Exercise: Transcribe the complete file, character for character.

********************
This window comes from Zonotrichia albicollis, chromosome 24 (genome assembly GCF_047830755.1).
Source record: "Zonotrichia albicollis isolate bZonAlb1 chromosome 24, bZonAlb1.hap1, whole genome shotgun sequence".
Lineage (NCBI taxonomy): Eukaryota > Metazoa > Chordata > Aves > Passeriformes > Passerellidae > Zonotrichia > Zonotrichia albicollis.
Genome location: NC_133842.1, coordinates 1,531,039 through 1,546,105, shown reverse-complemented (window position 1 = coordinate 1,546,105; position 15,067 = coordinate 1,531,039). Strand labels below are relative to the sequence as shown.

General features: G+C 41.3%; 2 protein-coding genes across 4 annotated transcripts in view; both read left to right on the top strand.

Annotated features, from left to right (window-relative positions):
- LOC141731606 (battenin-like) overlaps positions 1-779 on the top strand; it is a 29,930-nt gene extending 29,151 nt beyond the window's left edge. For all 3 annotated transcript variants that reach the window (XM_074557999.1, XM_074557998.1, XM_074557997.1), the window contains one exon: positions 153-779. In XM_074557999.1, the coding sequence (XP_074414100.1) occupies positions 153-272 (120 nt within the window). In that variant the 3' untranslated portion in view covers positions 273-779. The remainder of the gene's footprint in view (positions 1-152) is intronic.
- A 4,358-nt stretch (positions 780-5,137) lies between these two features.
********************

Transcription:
This window comes from Zonotrichia albicollis, chromosome 24 (genome assembly GCF_047830755.1).
Source record: "Zonotrichia albicollis isolate bZonAlb1 chromosome 24, bZonAlb1.hap1, whole genome shotgun sequence".
Lineage (NCBI taxonomy): Eukaryota > Metazoa > Chordata > Aves > Passeriformes > Passerellidae > Zonotrichia > Zonotrichia albicollis.
Genome location: NC_133842.1, coordinates 1,531,039 through 1,546,105, shown reverse-complemented (window position 1 = coordinate 1,546,105; position 15,067 = coordinate 1,531,039). Strand labels below are relative to the sequence as shown.

General features: G+C 41.3%; 2 protein-coding genes across 4 annotated transcripts in view; both read left to right on the top strand.

Annotated features, from left to right (window-relative positions):
- LOC141731606 (battenin-like) overlaps positions 1-779 on the top strand; it is a 29,930-nt gene extending 29,151 nt beyond the window's left edge. For all 3 annotated transcript variants that reach the window (XM_074557999.1, XM_074557998.1, XM_074557997.1), the window contains one exon: positions 153-779. In XM_074557999.1, the coding sequence (XP_074414100.1) occupies positions 153-272 (120 nt within the window). In that variant the 3' untranslated portion in view covers positions 273-779. The remainder of the gene's footprint in view (positions 1-152) is intronic.
- A 4,358-nt stretch (positions 780-5,137) lies between these two features.